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Standing on the Bridge from Before Sunrise

from My Life's Work by Ben Seretan

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At a rodeo - open air, brown dirt, grandstands, a gathering storm in the distance. Soft music over the bullhorn speakers. I am there to see a performance an artist named Toy Hawk, known for their large scale spectacles and gender fluidity. The audience is expecting a grand display but the stadium is empty - there are none of the typical things you'd expect, just empty bullpens. We take our seats and the performance begins. Toy Hawk appears on the jumbotron - they are dressed conservatively in a button-down shirt, calm, broadcasting from the announcer's booth above, surveying. They are a person of color, they are extremely good looking, they are poised and in charge. We are told that this performance will be a little bit different than their other work, to adjust our expectations and to grant the event patience. Then we are told that a performer will be randomly selected from the audience. It is at this point that the spotlight - white and hot - flashes on me. I hear it turn on with a click that reverberates through the stadium. I am instructed to follow the spotlight which leads me down through the grandstand, up over the railing and out onto the center of the arena. Toy Hawk tells me that I am to serve them tea, that I will find everything I need in the library. I feel everyone's eyes on me - hundreds of expectant faces - and I nod Toy Hawk's direction. I am overwhelmed but I understand, more or less, what is being asked of me. The spotlight leads me toward a ramp that slopes underground. I realize that, beneath the stands, is a hidden track where bulls and horses can run before the rodeos. It's blue and harsh with industrial, fluorescent light, but Toy Hawk, I understand, has filled this track with hundreds of bookshelves, artfully arranged and full of books, antiques, photos of Toy Hawk's childhood, wax fruit, gilded mirrors, etc. Ornate but weathered in a way that is befitting of a rodeo stadium. It's brilliant. Toy Hawk continues to speak to me over the PA system, calmly asserting that is time for tea in-between lines of poetry. Their voice is calm but insistent and I feel the silent anticipation of the audience above me - the fact that they cannot see makes my apprehension even worse. I begin by circling, frantically looking for - what? teacups? a kettle? I sprint. Desperate, I begin taking books off the shelf, thinking that perhaps a tea set is somehow hidden behind. One book I try to remove is in fact a lever. Discovering this, I begin frantically, violently clearing the shelves looking for more levers. As I continue to break shit, I realize that I am playing the part of the enraged bull. Toy Hawk encourages me, I hear the audience murmuring, I click the final 6th lever and a shelf opens, revealing a dark and cavernous room beyond the track, under the center of the stadium. At the center, dimly lit, is a small coffee table holding a full tray of tea and sweets and a narrow, white, spiral staircase leading up and back out into the dirt above. I run to the tea, feeling free from the incredible anxiety that has taken hold. I pick up the tray - it is heavier and fancier than I first thought - and approach the spiral staircase, only to realize that it is impossibly small, comically tiny. Anxiety returns. I put down the tray and try to wriggle my way inside the staircase but it's no use - I am far too large. I push and I push, getting more and more worked up, panting and fearing the worst, wondering what the spectators up above must think. Remembering that I am the bull, I ram my body into the stairs, I kick at them, I grab them and try to rip them apart. Finally I realize that the outside of the staircase will hold my weight. I balance the tray in one hand and climb, feeling like a swordfighting hero, and emerge into the arena with applause and thunder in the air. Toy Hawk thanks me for the tea. Then I wake up.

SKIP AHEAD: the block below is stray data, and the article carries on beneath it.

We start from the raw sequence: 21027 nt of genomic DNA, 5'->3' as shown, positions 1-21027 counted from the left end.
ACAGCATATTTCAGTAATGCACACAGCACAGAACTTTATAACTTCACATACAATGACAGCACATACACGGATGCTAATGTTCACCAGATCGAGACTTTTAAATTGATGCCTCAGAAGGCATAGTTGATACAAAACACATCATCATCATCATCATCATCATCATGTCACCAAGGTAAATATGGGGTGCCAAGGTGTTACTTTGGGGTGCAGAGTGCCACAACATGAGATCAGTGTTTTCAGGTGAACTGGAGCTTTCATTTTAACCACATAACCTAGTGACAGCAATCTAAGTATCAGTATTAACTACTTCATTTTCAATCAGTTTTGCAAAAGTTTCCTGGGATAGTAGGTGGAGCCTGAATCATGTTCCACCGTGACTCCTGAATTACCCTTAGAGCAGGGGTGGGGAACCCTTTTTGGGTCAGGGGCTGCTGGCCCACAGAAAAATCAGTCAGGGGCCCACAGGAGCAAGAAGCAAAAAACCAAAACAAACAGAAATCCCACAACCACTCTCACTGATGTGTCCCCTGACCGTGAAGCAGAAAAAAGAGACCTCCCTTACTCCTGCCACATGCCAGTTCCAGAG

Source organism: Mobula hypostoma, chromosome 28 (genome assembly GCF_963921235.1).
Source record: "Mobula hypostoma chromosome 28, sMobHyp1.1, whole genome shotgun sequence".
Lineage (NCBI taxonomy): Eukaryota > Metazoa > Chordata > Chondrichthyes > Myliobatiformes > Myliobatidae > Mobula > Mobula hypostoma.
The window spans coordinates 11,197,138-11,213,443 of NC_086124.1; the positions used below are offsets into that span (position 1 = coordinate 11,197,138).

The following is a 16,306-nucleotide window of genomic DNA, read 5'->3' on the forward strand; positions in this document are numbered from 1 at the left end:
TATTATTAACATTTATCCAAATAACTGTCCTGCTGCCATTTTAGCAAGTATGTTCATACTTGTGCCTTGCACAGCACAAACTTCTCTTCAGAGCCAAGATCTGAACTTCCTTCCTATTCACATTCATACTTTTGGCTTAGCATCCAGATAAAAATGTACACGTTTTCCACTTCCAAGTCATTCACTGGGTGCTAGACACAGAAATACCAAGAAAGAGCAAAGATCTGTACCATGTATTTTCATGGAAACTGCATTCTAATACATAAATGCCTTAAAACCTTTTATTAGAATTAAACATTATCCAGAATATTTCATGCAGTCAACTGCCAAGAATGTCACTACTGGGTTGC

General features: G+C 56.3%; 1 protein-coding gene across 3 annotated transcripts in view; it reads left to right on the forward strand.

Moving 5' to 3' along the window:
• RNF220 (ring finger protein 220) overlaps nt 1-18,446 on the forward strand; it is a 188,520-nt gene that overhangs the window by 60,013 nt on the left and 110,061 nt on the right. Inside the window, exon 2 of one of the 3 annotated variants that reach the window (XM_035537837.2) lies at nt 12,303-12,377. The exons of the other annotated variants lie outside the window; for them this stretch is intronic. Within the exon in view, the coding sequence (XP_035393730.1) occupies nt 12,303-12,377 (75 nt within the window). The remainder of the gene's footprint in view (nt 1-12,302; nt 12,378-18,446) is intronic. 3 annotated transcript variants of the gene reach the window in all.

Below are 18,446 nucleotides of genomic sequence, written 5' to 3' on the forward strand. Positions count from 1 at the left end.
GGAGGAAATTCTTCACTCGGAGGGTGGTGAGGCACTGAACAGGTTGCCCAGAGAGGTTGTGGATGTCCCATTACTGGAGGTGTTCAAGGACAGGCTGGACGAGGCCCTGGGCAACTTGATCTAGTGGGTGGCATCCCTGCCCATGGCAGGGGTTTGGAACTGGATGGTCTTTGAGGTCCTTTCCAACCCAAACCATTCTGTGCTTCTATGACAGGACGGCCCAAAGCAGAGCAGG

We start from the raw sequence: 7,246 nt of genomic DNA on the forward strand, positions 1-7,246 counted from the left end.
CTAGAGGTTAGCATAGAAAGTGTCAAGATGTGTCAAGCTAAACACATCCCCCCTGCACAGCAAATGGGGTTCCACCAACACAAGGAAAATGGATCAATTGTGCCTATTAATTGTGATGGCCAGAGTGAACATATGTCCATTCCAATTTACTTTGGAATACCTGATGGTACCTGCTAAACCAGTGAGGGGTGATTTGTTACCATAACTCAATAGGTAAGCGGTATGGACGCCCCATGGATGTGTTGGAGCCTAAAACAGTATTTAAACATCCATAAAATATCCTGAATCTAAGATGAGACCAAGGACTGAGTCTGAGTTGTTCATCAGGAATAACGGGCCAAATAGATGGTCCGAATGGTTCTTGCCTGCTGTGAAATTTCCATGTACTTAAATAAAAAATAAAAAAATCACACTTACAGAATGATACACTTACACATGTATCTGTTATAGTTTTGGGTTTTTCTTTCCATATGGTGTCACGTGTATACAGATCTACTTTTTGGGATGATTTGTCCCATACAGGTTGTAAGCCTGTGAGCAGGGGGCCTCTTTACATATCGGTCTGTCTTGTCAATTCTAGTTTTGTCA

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from My Life's Work, released August 30, 2018

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Ben Seretan Troy, New York

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